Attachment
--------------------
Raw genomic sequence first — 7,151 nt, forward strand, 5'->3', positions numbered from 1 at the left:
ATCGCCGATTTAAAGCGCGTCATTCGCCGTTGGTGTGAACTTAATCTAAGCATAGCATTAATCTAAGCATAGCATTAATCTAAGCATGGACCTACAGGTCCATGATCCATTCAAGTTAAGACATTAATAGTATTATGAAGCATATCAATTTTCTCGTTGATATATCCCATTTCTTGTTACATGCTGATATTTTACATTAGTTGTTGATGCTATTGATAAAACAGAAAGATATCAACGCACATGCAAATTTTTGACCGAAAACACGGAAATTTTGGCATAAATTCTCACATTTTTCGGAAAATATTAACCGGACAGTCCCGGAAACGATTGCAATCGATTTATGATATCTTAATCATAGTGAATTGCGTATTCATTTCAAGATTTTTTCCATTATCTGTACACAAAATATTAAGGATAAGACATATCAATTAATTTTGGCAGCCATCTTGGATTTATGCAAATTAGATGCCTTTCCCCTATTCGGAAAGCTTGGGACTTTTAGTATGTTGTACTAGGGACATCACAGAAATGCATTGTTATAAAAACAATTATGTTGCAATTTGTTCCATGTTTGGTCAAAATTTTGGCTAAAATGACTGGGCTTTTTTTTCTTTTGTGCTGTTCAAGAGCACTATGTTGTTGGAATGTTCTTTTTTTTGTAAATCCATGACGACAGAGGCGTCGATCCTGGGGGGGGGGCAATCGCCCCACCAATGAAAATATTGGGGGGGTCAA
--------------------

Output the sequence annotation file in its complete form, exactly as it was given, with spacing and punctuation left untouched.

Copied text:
Raw genomic sequence first — 7,151 nt, forward strand, 5'->3', positions numbered from 1 at the left:
ATCGCCGATTTAAAGCGCGTCATTCGCCGTTGGTGTGAACTTAATCTAAGCATAGCATTAATCTAAGCATAGCATTAATCTAAGCATGGACCTACAGGTCCATGATCCATTCAAGTTAAGACATTAATAGTATTATGAAGCATATCAATTTTCTCGTTGATATATCCCATTTCTTGTTACATGCTGATATTTTACATTAGTTGTTGATGCTATTGATAAAACAGAAAGATATCAACGCACATGCAAATTTTTGACCGAAAACACGGAAATTTTGGCATAAATTCTCACATTTTTCGGAAAATATTAACCGGACAGTCCCGGAAACGATTGCAATCGATTTATGATATCTTAATCATAGTGAATTGCGTATTCATTTCAAGATTTTTTCCATTATCTGTACACAAAATATTAAGGATAAGACATATCAATTAATTTTGGCAGCCATCTTGGATTTATGCAAATTAGATGCCTTTCCCCTATTCGGAAAGCTTGGGACTTTTAGTATGTTGTACTAGGGACATCACAGAAATGCATTGTTATAAAAACAATTATGTTGCAATTTGTTCCATGTTTGGTCAAAATTTTGGCTAAAATGACTGGGCTTTTTTTTCTTTTGTGCTGTTCAAGAGCACTATGTTGTTGGAATGTTCTTTTTTTTGTAAATCCATGACGACAGAGGCGTCGATCCTGGGGGGGGGGCAATCGCCCCACCAATGAAAATATTGGGGGGGTCAA